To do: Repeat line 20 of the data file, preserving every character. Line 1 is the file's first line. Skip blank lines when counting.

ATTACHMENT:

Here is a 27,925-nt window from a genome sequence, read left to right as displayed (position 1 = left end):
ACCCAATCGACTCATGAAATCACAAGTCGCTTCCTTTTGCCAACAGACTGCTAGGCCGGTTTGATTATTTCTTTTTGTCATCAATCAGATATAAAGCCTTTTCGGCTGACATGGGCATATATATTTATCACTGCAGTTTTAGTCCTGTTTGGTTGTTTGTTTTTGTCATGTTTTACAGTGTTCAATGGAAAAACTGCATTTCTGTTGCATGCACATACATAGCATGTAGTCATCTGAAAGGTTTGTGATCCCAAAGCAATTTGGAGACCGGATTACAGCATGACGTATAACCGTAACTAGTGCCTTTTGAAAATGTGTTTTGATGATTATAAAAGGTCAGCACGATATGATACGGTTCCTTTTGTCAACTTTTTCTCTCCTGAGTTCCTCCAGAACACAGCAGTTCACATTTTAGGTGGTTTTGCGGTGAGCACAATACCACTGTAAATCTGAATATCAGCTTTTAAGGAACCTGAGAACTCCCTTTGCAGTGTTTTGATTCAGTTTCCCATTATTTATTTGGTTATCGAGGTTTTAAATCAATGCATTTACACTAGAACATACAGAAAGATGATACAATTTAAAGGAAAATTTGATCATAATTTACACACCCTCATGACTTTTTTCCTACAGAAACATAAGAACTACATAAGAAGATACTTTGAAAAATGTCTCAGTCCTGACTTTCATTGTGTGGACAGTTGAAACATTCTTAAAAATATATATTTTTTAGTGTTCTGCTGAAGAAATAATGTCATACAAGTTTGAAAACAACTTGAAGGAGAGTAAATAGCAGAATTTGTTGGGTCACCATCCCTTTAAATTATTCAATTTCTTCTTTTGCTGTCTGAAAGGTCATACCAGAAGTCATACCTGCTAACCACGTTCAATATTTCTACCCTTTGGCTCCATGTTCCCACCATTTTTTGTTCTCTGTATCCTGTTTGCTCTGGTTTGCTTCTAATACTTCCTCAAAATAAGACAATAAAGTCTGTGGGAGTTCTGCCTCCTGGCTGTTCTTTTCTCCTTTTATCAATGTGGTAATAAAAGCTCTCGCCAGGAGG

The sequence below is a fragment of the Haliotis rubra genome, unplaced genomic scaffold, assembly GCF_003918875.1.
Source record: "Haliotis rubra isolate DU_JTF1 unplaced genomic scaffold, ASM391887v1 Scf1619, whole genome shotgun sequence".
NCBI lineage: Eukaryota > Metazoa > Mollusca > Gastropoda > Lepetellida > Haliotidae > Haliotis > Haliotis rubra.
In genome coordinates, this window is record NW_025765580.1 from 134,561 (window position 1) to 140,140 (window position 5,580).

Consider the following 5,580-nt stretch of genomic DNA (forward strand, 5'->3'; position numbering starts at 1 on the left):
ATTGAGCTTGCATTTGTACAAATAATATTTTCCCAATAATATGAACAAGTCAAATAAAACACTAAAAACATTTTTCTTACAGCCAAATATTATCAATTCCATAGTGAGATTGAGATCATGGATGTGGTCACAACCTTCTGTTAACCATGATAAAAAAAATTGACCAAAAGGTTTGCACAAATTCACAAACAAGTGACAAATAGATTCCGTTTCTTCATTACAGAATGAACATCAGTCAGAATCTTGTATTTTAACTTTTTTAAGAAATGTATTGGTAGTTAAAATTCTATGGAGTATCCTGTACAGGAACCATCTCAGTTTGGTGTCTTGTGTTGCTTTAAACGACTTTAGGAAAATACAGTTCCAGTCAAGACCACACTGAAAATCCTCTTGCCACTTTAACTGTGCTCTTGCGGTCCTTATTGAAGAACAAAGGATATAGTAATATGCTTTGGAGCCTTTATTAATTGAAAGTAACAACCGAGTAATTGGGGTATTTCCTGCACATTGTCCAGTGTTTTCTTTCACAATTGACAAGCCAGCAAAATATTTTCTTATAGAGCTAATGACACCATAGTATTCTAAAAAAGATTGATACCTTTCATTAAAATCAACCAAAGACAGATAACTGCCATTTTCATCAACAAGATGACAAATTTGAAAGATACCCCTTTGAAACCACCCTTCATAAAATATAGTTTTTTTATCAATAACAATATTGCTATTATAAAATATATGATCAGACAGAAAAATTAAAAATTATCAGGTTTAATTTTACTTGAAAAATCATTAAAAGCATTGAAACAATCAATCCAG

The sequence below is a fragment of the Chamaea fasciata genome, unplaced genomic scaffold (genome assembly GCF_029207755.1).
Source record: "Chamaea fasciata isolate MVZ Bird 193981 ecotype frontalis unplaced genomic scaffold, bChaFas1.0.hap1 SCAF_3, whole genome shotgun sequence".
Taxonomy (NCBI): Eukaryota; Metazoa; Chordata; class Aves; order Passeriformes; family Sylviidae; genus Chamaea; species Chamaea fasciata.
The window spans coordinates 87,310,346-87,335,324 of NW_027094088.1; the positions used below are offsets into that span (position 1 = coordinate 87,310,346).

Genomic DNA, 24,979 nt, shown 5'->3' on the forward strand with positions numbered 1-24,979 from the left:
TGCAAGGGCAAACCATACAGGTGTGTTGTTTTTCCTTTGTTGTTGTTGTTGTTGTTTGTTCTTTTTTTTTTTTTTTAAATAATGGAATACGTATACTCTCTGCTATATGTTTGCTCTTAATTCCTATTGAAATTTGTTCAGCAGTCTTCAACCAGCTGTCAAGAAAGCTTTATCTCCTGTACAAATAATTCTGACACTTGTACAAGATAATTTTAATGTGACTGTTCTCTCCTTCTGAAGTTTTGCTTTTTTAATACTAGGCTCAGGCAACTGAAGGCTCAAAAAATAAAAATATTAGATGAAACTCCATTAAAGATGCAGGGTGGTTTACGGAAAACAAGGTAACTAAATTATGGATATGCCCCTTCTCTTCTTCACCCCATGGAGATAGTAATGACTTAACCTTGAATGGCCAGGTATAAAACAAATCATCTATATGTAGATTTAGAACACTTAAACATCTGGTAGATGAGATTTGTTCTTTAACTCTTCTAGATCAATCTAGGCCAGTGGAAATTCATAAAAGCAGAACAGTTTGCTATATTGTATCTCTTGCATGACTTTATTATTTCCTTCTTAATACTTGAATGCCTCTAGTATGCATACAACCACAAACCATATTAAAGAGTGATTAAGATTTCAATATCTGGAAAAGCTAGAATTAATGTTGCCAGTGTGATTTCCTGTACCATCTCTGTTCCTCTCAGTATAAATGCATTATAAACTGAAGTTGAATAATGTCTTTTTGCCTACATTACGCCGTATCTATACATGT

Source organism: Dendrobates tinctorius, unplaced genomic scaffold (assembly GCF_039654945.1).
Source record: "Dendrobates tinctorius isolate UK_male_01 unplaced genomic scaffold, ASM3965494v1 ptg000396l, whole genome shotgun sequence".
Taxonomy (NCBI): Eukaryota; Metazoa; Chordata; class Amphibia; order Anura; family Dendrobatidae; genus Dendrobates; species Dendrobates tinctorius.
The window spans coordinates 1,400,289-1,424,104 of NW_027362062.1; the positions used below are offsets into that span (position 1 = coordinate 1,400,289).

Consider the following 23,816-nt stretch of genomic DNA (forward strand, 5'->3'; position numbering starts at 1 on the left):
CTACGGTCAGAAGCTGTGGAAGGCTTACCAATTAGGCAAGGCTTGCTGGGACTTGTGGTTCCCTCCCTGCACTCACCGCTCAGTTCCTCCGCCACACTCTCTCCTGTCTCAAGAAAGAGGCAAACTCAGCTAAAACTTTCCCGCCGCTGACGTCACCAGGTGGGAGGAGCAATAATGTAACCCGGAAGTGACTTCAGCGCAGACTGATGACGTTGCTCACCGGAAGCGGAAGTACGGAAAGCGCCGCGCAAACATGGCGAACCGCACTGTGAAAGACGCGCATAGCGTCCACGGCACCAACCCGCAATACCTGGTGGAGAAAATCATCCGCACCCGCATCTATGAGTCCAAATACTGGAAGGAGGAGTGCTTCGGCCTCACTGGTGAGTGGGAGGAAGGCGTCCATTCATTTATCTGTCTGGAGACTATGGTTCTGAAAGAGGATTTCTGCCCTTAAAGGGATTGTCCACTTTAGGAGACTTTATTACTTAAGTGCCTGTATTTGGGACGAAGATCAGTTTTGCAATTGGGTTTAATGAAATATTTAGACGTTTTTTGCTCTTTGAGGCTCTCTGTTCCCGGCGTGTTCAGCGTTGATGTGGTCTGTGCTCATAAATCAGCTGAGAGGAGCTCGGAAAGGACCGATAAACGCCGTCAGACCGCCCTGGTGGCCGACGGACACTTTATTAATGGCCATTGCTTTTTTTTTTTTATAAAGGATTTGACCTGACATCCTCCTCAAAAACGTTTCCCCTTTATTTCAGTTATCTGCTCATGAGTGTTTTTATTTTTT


CTACGGTCAGAAGCTGTGGAAGGCTTACCAATTAGGCAAGGCTTGCTGGGACTTGTGGTTCCCTCCCTGCACTCACCGCTCAGTTCCTCCGCCACACTCTCTCCTGTCTCAAGAAAGAGGCAAACTCAGCTAAAACTTTCCCGCCGCTGACGTCACCAGGTGGGAGGAGCAATAATGTAACCCGGAAGTGACTTCAGCGCAGACTGATGACGTTGCTCACCGGAAGCGGAAGTACGGAAAGCGCCGCGCAAACATGGCGAACCGCACTGTGAAAGACGCGCATAGCGTCCACGGCACCAACCCGCAATACCTGGTGGAGAAAATCATCCGCACCCGCATCTATGAGTCCAAATACTGGAAGGAGGAGTGCTTCGGCCTCACTGGTGAGTGGGAGGAAGGCGTCCATTCATTTATCTGTCTGGAGACTATGGTTCTGAAAGAGGATTTCTGCCCTTAAAGGGATTGTCCACTTTAGGAGACTTTATTACTTAAGTGCCTGTATTTGGGACGAAGATCAGTTTTGCAATTGGGTTTAATGAAATATTTAGACGTTTTTTGCTCTTTGAGGCTCTCTGTTCCCGGCGTGTTCAGCGTTGATGTGGTCTGTGCTCATAAATCAGCTGAGAGGAGCTCGGAAAGGACCGATAAACGCCGTCAGACCGCCCTGGTGGCCGACGGACACTTTATTAATGGCCATTGCTTTTTTTTTTTTATAAAGGATTTGACCTGACATCCTCCTCAAAAACGTTTCCCCTTTATTTCAGTTATCTGCTCATGAGTGTTTTTATTTTTT